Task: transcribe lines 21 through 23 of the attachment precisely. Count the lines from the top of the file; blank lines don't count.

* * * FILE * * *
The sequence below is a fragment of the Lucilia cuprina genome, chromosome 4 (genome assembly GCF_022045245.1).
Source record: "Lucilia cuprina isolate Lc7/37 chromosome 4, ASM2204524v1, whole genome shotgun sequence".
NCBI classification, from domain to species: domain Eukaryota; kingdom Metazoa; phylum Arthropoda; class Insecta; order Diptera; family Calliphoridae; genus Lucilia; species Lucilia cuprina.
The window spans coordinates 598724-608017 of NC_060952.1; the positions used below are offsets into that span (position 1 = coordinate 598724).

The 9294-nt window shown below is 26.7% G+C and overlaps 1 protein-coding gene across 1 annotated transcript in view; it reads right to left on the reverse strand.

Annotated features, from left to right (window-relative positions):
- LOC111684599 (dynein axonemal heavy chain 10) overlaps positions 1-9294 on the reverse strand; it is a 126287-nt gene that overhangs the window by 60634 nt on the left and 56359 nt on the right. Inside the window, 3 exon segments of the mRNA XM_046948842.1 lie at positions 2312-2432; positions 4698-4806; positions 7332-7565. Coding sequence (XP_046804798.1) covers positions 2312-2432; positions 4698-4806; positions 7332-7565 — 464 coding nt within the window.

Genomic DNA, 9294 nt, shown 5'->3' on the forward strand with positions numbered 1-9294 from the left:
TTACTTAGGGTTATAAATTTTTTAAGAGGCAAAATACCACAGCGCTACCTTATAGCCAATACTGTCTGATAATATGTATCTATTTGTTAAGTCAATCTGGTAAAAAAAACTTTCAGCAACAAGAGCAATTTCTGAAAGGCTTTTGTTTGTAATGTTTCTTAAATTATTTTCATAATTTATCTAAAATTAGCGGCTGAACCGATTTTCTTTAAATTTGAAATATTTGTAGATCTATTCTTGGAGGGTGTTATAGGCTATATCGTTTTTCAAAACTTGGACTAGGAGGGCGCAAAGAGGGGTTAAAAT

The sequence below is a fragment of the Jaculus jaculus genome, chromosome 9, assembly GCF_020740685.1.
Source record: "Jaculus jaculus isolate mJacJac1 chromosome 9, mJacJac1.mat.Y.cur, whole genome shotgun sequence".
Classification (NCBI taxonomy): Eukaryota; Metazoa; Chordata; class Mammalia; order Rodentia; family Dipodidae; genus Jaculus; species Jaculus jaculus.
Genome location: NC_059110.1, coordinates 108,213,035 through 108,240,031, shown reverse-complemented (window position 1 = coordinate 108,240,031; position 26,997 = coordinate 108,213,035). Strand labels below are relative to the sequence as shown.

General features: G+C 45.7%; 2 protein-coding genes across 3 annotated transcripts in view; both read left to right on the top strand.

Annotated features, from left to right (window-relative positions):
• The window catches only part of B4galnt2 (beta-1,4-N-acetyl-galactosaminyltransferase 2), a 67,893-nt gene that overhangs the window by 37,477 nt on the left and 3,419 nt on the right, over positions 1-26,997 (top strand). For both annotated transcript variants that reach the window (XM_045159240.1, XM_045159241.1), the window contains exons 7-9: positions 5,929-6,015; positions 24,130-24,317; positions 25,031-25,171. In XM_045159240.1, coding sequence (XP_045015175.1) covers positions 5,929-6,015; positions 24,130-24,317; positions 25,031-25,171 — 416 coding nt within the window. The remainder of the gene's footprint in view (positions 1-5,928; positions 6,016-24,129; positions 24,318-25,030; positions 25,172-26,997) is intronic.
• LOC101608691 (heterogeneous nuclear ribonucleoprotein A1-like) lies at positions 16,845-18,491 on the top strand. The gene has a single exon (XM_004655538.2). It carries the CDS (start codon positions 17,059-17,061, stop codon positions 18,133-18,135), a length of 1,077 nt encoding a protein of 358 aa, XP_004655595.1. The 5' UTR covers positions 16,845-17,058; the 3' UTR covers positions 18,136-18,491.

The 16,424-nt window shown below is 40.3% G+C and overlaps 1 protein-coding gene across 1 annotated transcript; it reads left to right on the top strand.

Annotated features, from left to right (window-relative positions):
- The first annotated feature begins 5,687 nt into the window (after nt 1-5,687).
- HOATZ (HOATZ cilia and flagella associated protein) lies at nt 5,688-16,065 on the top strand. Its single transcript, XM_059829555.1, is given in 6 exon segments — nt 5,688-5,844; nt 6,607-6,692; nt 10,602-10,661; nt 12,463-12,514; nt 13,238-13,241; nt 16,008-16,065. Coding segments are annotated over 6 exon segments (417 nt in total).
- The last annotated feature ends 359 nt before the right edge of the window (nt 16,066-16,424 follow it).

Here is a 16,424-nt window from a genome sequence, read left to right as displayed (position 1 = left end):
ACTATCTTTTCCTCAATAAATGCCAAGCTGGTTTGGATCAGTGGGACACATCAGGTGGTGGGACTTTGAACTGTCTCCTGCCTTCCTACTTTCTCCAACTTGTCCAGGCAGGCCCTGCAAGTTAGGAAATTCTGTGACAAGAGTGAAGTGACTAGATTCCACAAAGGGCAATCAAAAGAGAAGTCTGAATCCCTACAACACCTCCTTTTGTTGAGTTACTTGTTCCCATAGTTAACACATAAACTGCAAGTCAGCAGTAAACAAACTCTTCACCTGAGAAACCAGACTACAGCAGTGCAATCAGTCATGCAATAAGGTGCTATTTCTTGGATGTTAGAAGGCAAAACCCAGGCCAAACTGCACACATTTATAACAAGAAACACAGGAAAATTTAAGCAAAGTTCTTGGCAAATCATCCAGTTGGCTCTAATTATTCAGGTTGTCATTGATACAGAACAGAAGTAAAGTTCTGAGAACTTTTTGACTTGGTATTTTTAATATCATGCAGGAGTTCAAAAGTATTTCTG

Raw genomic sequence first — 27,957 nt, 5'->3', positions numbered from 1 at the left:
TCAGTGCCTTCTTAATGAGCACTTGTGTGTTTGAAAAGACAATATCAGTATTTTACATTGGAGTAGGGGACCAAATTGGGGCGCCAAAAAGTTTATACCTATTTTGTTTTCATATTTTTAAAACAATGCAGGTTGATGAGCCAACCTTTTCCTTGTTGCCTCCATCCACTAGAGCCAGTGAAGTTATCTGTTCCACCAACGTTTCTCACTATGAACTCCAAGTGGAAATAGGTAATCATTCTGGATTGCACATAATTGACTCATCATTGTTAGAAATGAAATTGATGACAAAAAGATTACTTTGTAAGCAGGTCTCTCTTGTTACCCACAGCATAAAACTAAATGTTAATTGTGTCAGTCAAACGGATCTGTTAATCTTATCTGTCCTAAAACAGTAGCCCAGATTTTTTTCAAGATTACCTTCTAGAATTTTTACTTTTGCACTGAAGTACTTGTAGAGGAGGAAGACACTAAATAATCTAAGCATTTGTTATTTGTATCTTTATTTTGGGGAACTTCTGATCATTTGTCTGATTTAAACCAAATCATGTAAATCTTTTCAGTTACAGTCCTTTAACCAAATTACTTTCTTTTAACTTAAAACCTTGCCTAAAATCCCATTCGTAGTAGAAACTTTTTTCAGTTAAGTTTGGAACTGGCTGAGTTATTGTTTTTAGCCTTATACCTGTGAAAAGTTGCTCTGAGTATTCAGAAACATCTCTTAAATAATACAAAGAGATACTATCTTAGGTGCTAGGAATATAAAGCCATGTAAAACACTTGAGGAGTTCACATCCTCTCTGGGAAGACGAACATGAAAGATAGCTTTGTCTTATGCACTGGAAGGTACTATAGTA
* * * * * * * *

- HOATZ (HOATZ cilia and flagella associated protein) lies at nt 5,688-16,065 on the top strand. Its single transcript, XM_059829555.1, is given in 6 exon segments — nt 5,688-5,844; nt 6,607-6,692; nt 10,602-10,661; nt 12,463-12,514; nt 13,238-13,241; nt 16,008-16,065. Coding segments are annotated over 6 exon segments (417 nt in total).
- The last annotated feature ends 359 nt before the right edge of the window (nt 16,066-16,424 follow it).

Here is a 16,424-nt window from a genome sequence, read left to right as displayed (position 1 = left end):